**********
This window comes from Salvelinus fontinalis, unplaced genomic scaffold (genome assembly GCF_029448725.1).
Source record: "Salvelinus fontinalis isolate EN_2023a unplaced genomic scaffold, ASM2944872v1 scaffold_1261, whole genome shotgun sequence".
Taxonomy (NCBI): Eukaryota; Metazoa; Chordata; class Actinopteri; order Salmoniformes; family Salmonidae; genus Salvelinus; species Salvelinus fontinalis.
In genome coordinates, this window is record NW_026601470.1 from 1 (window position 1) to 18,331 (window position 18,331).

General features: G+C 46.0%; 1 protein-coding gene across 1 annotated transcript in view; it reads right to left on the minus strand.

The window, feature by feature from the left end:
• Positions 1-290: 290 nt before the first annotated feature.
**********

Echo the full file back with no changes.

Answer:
This window comes from Salvelinus fontinalis, unplaced genomic scaffold (genome assembly GCF_029448725.1).
Source record: "Salvelinus fontinalis isolate EN_2023a unplaced genomic scaffold, ASM2944872v1 scaffold_1261, whole genome shotgun sequence".
Taxonomy (NCBI): Eukaryota; Metazoa; Chordata; class Actinopteri; order Salmoniformes; family Salmonidae; genus Salvelinus; species Salvelinus fontinalis.
In genome coordinates, this window is record NW_026601470.1 from 1 (window position 1) to 18,331 (window position 18,331).

General features: G+C 46.0%; 1 protein-coding gene across 1 annotated transcript in view; it reads right to left on the minus strand.

The window, feature by feature from the left end:
• Positions 1-290: 290 nt before the first annotated feature.